ABE IT CONSULTING LLC
our clients want to achieve the following outcomes:
Complete projects on time
Document the right requirements
way to assess these goals is to measure the return on investment
(ROI) for all projects. Keeping score is part of human nature
as we are always comparing ourselves or our performance to others,
no matter what we are doing. According to Forrester Research,
more than $100 billion is spent annually in the U.S. on custom
and internally developed software projects. For all of these
software development projects, keeping score is also important
and business leaders are constantly asking for the return or
ROI on a proposed project or at the conclusion of an active
project. However, asking for the ROI without really understanding
the underpinnings of where value is created or destroyed is
putting the cart before the horse.
waste and complete projects on time
Project delays are costly in three different dimensions:
Project costs For every month of delay, the project
team continues to rack up costs and expenses. When a large part
of the development team has been outsourced, the costs will
start to add up quickly and are very visible if contracted on
a time and materials basis (T&M). Fixed price contracts
with external parties limit this risk. For internal resources,
the costs of delays are not as readily apparent, unless time
spent by resources is being tracked against the project, as
labor costs are essentially fixed costs.
Opportunity costs Opportunity costs come in two
flavors lost revenue and unrealized expense reductions.
Some projects are specifically undertaken with the purpose of
driving new or additional revenues to the bottom line. For every
month of delay, a company foregoes a month of this new revenue
stream. The purpose of other projects is to improve efficiencies
and reduce costs. Again, each month of failure postpones the
realization of these expense reductions by another month. In
the vast majority of cases, these opportunities are never captured
or analyzed, resulting in misleading ROI calculations. Of the
two opportunity costs, the lost revenue is the most egregious
and the impacts are greater and longer lasting.
the right requirements
Business analysts want to make sure that they define the application
in a way that meets the end-users needs. Essentially,
they want to define the right application. This means that they
must document the right requirements through listening carefully
to customer feedback, and by delivering a complete
set of clear requirements to the technical architects and coders
who will write the program. If a business analyst has limited
tools or skills to help him elicit the right requirements, then
the chances are fairly high that he will end up documenting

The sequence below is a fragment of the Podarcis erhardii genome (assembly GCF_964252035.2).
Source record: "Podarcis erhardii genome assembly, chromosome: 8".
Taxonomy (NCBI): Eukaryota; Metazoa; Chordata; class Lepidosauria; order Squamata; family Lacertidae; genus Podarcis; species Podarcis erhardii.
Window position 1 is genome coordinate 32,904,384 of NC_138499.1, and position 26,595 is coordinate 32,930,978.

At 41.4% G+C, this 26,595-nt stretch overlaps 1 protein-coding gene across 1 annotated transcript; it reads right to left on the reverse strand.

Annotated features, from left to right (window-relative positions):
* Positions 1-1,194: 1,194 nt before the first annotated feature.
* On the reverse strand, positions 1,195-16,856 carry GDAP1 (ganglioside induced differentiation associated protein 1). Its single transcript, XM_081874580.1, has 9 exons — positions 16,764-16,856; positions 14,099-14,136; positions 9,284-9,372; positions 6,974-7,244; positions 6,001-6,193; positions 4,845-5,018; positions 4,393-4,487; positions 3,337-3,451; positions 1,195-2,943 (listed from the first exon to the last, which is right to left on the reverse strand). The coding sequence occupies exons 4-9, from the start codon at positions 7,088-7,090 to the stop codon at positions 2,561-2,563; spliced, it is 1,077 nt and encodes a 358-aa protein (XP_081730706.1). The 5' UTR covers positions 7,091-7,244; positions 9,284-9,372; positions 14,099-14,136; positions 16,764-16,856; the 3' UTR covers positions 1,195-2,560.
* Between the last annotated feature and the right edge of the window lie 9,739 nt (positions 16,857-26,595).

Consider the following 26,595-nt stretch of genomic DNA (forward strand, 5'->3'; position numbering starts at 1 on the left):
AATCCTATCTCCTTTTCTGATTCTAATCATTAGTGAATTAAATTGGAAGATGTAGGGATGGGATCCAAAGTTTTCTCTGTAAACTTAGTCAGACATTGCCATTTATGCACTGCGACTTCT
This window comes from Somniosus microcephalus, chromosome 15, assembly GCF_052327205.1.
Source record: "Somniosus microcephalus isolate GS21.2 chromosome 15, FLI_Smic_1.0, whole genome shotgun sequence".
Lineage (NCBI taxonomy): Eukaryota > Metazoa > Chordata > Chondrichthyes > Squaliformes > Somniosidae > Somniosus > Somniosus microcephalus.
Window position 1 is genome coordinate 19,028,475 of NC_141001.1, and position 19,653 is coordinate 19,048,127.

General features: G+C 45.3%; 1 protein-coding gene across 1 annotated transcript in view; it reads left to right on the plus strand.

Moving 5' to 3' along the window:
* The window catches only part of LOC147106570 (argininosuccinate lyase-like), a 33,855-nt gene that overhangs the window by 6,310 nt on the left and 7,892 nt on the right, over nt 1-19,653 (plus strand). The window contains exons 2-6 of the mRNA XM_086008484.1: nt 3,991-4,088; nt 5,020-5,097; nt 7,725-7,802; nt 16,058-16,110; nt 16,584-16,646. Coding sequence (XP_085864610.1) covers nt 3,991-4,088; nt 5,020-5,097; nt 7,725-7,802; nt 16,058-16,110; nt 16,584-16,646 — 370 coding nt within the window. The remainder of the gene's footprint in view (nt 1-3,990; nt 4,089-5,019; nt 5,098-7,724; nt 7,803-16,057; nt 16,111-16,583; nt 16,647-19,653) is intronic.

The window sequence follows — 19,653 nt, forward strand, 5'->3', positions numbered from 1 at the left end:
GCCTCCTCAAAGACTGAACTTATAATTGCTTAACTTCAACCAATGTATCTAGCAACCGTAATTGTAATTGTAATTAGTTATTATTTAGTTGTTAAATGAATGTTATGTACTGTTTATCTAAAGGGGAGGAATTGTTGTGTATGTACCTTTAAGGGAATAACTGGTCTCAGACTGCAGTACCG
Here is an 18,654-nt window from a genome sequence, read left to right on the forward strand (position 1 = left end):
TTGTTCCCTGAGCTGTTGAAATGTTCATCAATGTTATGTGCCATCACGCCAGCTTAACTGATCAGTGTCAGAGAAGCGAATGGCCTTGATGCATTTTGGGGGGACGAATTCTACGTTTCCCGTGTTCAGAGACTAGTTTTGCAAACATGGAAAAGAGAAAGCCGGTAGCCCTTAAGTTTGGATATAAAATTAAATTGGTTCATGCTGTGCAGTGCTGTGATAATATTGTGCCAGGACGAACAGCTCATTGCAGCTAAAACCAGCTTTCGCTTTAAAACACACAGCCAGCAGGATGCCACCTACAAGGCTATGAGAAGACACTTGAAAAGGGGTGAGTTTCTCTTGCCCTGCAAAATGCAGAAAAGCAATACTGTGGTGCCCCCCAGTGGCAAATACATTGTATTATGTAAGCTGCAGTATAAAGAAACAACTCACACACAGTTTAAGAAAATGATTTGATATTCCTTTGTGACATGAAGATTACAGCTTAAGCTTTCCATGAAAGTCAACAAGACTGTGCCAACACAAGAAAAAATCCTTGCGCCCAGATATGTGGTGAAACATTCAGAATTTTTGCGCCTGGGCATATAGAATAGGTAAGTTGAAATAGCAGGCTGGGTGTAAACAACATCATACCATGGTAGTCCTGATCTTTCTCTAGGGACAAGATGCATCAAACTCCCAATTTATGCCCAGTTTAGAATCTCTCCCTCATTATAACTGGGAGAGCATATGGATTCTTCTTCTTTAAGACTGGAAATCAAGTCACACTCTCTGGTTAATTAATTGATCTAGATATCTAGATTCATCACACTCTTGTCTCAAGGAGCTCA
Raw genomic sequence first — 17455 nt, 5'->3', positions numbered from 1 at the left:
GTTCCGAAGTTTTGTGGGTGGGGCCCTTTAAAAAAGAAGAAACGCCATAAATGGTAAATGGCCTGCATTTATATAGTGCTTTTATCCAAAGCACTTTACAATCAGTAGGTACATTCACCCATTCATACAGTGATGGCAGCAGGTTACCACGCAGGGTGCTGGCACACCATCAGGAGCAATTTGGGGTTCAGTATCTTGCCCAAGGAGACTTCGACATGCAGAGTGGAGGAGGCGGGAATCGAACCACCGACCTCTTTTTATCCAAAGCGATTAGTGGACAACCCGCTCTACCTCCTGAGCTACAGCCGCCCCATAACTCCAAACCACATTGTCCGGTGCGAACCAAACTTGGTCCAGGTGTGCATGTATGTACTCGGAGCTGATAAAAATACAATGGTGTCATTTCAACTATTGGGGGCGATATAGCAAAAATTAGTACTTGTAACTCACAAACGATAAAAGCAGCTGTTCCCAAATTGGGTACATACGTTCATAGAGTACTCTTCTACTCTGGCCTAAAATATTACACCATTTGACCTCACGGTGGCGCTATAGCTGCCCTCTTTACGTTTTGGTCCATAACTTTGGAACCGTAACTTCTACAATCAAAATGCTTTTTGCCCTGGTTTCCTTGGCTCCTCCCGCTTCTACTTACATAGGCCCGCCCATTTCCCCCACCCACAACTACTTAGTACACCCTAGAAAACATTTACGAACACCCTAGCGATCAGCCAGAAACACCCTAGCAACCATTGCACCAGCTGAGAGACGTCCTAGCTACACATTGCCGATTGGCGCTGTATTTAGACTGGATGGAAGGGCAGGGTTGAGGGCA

requirements that will not be used or that will need to be re-written
resulting in rework as discussed above. The time wasted
to document unnecessary requirements not only impacts the business
analyst, it also impacts the rest of the development cycle.
Coders need to generate application code to perform these unnecessary
requirements and testers need to make sure that the wanted features
actually work as documented and coded. Experts estimate that
10% to 40% of the features in new software applications are
unnecessary or go unused. Being able to reduce the amount of
these extra features by even one-third can result in significant
Efficiency can be achieved in two ways: by reducing rework and
by shortening project length.
Rework is a common industry headache and it has become so common
at many organizations that it is often built into project budgets
and time lines. It generally refers to extra work needed in
a project to fix errors due to incomplete or missing requirements
and can impact the entire software development process from
definition to coding and testing. The need for rework can be
reduced by ensuring that the requirements gathering and definition
processes are thorough and by ensuring that the business and
technical members of a project are involved in these processes
from an early stage.
Shortening project length presents two potential benefits. For
every month that a project can be shortened, project resource
costs can be diverted to other projects. This can lead to savings
on the current project and lead to earlier start times of future
projects (thus increasing revenue potential).
the challenges and risks of project analysis and planning.
a formal requirements engineering process, they focus on three
1. Elicitation. Gather, capture and confirm all relevant requirements
(high-level and detailed; functional and non-functional).
2. Analysis. Prioritize, organize and model requirements, often
resulting in use case diagrams, business process models and/or
3. Documentation. Publish requirements for all project stakeholders
to reference. A vital output of requirements maintenance and
documentation is the requirements traceability matrix (RTM).
The RTM demonstrates the many linkages among each detailed and
high-level requirement (as well as test cases and defects).
It serves as a decision-making tool by illustrating a system's
complexity and interconnectedness.